In 2010, after a huge public uproar over the matter, Prime Minister Lee Hsien Loong ordered the MND to conduct a “review” of the sale of the computer system by the 14 PAP town councils to Action Information Management (AIM), a company fully-owned by the PAP.

As some observed at the time, there was a conflict of interests in having the MND conduct the “review”.

This was because the Minister of MND at the time was Khaw Boon Wan, who was also the chairman of the PAP, the very same PAP whose decision to sell the computer system was under review.

PAP CEC

In short:

MND Minister = Khaw Boon Wan

PAP Chairman = Khaw Boon Wan

Computer sold by PAP to = PAP-owned Company headed by ex-PAP MPs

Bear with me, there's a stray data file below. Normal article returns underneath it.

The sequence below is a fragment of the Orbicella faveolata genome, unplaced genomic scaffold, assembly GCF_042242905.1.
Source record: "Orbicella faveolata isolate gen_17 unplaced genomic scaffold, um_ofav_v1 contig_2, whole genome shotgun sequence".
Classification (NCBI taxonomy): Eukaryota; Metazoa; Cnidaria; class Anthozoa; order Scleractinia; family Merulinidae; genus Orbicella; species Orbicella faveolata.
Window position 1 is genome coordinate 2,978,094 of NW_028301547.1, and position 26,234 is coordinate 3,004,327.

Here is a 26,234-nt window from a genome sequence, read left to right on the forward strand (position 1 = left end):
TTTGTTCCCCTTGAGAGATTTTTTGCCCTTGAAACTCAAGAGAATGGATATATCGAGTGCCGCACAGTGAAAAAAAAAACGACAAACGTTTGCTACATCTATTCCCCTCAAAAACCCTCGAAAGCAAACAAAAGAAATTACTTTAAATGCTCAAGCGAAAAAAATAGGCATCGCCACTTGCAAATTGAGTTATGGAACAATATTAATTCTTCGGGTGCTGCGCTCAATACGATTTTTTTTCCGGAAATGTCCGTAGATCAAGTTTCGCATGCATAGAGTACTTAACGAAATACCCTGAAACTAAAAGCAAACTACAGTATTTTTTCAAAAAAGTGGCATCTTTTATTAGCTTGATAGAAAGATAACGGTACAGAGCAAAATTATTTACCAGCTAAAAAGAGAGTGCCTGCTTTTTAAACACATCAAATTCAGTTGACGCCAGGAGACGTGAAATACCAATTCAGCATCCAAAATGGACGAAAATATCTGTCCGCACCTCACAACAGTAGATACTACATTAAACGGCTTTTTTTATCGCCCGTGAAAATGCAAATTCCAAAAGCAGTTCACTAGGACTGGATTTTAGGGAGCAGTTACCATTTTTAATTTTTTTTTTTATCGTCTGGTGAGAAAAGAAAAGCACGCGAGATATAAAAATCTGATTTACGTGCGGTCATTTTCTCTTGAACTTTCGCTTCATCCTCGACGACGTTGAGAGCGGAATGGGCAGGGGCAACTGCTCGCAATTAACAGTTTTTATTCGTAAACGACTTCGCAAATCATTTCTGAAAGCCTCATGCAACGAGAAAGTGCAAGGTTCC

Review of sale conducted by = MND

The conflict was obvious, and raised some pertinent questions, as this blogger highlighted. (Click here.)

Nonetheless, the government proceeded with having the MND conduct the “review”.

After a 4-month “review”, the MND finally issued its report: it found “no conflict of interest nor any misuse of public funds” in the transaction.

The Prime Minister, who is also the secretary general of the PAP, accepted the report; and the MND Minister then, Khaw, made a parliamentary statement following the release of the report.

The matter was then closed.

MND a political tool

Putting aside the findings of the MND “review” report on AIM itself, it is patently obvious that having such a situation is a massive conflict of interest, even as we do not doubt the integrity of the MND Minister or his permanent secretary who headed the “review” team.